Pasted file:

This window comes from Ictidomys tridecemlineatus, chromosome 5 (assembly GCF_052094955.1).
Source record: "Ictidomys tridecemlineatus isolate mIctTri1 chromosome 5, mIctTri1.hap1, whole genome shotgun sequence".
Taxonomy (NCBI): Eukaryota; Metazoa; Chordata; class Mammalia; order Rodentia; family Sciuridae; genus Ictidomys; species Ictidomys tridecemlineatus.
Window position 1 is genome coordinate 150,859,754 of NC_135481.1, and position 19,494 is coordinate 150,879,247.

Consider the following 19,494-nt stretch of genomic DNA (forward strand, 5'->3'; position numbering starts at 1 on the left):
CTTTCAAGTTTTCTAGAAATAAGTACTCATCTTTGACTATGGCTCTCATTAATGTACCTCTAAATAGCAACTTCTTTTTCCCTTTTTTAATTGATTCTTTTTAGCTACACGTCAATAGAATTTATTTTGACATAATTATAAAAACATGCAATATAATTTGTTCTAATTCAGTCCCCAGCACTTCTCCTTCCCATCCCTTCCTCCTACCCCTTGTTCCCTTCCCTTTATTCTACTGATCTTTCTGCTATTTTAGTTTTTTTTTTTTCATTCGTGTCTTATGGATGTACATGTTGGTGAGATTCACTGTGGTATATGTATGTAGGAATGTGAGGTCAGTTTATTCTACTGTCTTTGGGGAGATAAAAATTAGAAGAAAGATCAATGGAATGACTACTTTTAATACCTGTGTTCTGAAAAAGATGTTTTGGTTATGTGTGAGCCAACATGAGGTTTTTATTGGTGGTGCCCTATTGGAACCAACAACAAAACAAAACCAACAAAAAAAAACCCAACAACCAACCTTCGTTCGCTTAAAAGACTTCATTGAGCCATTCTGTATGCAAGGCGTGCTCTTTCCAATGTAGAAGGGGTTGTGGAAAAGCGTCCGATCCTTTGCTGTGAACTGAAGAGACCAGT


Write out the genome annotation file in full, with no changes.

This window comes from Ictidomys tridecemlineatus, chromosome 5 (assembly GCF_052094955.1).
Source record: "Ictidomys tridecemlineatus isolate mIctTri1 chromosome 5, mIctTri1.hap1, whole genome shotgun sequence".
Taxonomy (NCBI): Eukaryota; Metazoa; Chordata; class Mammalia; order Rodentia; family Sciuridae; genus Ictidomys; species Ictidomys tridecemlineatus.
Window position 1 is genome coordinate 150,859,754 of NC_135481.1, and position 19,494 is coordinate 150,879,247.

Consider the following 19,494-nt stretch of genomic DNA (forward strand, 5'->3'; position numbering starts at 1 on the left):
CTTTCAAGTTTTCTAGAAATAAGTACTCATCTTTGACTATGGCTCTCATTAATGTACCTCTAAATAGCAACTTCTTTTTCCCTTTTTTAATTGATTCTTTTTAGCTACACGTCAATAGAATTTATTTTGACATAATTATAAAAACATGCAATATAATTTGTTCTAATTCAGTCCCCAGCACTTCTCCTTCCCATCCCTTCCTCCTACCCCTTGTTCCCTTCCCTTTATTCTACTGATCTTTCTGCTATTTTAGTTTTTTTTTTTTCATTCGTGTCTTATGGATGTACATGTTGGTGAGATTCACTGTGGTATATGTATGTAGGAATGTGAGGTCAGTTTATTCTACTGTCTTTGGGGAGATAAAAATTAGAAGAAAGATCAATGGAATGACTACTTTTAATACCTGTGTTCTGAAAAAGATGTTTTGGTTATGTGTGAGCCAACATGAGGTTTTTATTGGTGGTGCCCTATTGGAACCAACAACAAAACAAAACCAACAAAAAAAAACCCAACAACCAACCTTCGTTCGCTTAAAAGACTTCATTGAGCCATTCTGTATGCAAGGCGTGCTCTTTCCAATGTAGAAGGGGTTGTGGAAAAGCGTCCGATCCTTTGCTGTGAACTGAAGAGACCAGT